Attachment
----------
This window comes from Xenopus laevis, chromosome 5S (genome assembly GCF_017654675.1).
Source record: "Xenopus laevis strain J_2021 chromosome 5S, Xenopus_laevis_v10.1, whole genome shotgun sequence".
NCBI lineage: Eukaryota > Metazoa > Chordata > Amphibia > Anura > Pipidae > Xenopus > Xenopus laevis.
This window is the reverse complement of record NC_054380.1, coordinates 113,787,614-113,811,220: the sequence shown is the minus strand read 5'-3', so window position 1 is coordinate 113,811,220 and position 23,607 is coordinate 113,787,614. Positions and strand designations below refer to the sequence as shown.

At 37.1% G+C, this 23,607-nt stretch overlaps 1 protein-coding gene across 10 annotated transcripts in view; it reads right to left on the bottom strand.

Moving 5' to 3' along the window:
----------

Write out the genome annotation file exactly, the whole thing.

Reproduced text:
This window comes from Xenopus laevis, chromosome 5S (genome assembly GCF_017654675.1).
Source record: "Xenopus laevis strain J_2021 chromosome 5S, Xenopus_laevis_v10.1, whole genome shotgun sequence".
NCBI lineage: Eukaryota > Metazoa > Chordata > Amphibia > Anura > Pipidae > Xenopus > Xenopus laevis.
This window is the reverse complement of record NC_054380.1, coordinates 113,787,614-113,811,220: the sequence shown is the minus strand read 5'-3', so window position 1 is coordinate 113,811,220 and position 23,607 is coordinate 113,787,614. Positions and strand designations below refer to the sequence as shown.

At 37.1% G+C, this 23,607-nt stretch overlaps 1 protein-coding gene across 10 annotated transcripts in view; it reads right to left on the bottom strand.

Moving 5' to 3' along the window: